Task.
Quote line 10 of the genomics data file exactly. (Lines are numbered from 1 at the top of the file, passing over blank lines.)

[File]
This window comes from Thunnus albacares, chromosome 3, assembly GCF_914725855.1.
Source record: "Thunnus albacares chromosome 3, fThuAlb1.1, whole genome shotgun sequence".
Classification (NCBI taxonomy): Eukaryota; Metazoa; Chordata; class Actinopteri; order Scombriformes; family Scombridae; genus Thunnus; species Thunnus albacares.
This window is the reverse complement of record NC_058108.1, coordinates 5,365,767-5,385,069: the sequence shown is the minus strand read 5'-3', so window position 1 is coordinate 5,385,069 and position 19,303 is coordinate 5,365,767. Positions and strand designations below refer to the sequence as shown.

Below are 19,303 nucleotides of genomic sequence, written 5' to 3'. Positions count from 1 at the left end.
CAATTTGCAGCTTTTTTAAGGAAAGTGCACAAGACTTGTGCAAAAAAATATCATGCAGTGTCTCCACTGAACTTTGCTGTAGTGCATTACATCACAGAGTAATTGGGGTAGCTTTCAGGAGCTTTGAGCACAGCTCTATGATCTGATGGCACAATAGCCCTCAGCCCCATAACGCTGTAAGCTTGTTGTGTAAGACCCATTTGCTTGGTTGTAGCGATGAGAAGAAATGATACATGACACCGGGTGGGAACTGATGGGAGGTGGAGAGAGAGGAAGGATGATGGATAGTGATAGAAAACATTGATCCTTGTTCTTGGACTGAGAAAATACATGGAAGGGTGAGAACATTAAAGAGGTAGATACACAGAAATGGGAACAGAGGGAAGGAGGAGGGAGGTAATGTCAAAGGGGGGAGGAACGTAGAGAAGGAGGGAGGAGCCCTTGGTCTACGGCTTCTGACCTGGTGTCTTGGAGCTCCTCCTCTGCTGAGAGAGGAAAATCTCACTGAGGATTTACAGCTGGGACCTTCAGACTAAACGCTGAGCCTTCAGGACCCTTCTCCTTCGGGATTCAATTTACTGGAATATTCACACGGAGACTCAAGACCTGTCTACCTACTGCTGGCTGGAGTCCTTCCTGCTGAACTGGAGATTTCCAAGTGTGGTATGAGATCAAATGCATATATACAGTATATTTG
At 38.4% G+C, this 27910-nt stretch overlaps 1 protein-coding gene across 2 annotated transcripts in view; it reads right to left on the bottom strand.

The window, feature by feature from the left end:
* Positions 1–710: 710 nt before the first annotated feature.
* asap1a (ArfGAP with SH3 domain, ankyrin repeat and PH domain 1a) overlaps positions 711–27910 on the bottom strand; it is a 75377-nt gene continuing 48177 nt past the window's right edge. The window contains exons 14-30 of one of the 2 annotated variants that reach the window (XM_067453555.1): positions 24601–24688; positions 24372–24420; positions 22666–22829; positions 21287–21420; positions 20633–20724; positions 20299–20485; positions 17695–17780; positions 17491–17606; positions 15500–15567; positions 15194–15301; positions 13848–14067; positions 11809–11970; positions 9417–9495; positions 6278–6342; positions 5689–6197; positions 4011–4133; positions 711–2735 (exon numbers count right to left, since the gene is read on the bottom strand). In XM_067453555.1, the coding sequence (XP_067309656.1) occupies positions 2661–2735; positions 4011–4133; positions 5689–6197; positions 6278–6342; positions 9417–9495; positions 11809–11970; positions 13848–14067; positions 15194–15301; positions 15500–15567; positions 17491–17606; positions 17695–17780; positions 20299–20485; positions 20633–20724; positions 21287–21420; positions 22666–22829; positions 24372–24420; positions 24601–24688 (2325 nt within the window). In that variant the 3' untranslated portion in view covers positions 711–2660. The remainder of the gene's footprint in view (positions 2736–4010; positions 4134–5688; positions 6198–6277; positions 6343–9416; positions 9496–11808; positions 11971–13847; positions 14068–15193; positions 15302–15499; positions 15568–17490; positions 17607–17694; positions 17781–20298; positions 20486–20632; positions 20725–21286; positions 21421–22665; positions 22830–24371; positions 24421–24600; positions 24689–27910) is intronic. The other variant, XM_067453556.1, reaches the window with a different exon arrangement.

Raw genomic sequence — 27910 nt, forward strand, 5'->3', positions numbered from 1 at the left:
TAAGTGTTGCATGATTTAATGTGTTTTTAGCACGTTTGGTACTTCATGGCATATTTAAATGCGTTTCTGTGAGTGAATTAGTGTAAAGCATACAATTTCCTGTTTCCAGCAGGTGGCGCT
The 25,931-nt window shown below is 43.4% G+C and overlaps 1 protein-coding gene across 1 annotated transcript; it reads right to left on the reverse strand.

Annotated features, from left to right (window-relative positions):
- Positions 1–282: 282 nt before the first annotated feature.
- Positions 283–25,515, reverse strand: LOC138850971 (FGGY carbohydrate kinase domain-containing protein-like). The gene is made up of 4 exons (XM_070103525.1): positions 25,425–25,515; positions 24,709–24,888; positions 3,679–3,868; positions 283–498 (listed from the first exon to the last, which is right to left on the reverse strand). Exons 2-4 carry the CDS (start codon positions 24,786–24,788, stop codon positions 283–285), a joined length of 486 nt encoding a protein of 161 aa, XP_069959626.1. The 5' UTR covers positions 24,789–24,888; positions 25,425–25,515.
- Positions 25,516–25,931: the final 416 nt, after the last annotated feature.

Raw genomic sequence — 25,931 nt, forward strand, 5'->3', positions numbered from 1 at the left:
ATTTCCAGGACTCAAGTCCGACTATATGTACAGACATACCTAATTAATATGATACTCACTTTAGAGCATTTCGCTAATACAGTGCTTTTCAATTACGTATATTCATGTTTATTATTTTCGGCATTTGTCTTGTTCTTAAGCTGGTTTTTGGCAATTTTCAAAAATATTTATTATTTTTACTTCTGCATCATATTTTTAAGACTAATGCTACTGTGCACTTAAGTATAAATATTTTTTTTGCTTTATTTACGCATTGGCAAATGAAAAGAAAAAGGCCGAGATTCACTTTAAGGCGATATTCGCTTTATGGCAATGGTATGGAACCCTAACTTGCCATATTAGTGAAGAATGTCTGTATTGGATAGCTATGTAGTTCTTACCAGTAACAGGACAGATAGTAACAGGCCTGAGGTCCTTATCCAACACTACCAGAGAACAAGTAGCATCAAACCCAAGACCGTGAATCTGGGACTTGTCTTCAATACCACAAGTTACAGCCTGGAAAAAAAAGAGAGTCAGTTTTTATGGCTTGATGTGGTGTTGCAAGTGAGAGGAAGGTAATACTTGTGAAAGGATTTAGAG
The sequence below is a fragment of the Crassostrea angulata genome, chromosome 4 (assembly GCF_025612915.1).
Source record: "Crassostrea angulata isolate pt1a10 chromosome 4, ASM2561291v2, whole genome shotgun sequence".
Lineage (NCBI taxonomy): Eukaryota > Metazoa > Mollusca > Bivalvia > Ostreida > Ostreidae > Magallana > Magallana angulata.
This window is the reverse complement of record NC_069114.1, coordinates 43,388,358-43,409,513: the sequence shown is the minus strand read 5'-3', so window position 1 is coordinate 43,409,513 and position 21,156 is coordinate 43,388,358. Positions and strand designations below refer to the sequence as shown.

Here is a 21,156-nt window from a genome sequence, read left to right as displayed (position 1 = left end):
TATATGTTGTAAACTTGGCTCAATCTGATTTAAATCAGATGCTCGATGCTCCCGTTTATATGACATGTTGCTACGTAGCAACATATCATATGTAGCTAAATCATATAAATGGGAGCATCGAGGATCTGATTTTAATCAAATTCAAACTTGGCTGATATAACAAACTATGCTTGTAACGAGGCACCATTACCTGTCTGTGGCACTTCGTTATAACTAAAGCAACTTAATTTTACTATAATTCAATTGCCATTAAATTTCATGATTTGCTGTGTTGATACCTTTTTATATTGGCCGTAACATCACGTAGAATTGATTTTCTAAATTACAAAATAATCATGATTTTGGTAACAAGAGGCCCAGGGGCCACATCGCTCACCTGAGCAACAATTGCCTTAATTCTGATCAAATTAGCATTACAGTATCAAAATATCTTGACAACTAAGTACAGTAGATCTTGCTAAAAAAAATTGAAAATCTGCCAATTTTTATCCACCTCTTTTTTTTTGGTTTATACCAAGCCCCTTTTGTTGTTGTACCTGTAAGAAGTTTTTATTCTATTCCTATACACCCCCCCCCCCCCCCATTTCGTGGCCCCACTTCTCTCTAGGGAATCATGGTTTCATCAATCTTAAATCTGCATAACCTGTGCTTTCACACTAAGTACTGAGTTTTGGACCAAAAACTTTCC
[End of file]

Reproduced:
* asap1a (ArfGAP with SH3 domain, ankyrin repeat and PH domain 1a) overlaps positions 711–27910 on the bottom strand; it is a 75377-nt gene continuing 48177 nt past the window's right edge. The window contains exons 14-30 of one of the 2 annotated variants that reach the window (XM_067453555.1): positions 24601–24688; positions 24372–24420; positions 22666–22829; positions 21287–21420; positions 20633–20724; positions 20299–20485; positions 17695–17780; positions 17491–17606; positions 15500–15567; positions 15194–15301; positions 13848–14067; positions 11809–11970; positions 9417–9495; positions 6278–6342; positions 5689–6197; positions 4011–4133; positions 711–2735 (exon numbers count right to left, since the gene is read on the bottom strand). In XM_067453555.1, the coding sequence (XP_067309656.1) occupies positions 2661–2735; positions 4011–4133; positions 5689–6197; positions 6278–6342; positions 9417–9495; positions 11809–11970; positions 13848–14067; positions 15194–15301; positions 15500–15567; positions 17491–17606; positions 17695–17780; positions 20299–20485; positions 20633–20724; positions 21287–21420; positions 22666–22829; positions 24372–24420; positions 24601–24688 (2325 nt within the window). In that variant the 3' untranslated portion in view covers positions 711–2660. The remainder of the gene's footprint in view (positions 2736–4010; positions 4134–5688; positions 6198–6277; positions 6343–9416; positions 9496–11808; positions 11971–13847; positions 14068–15193; positions 15302–15499; positions 15568–17490; positions 17607–17694; positions 17781–20298; positions 20486–20632; positions 20725–21286; positions 21421–22665; positions 22830–24371; positions 24421–24600; positions 24689–27910) is intronic. The other variant, XM_067453556.1, reaches the window with a different exon arrangement.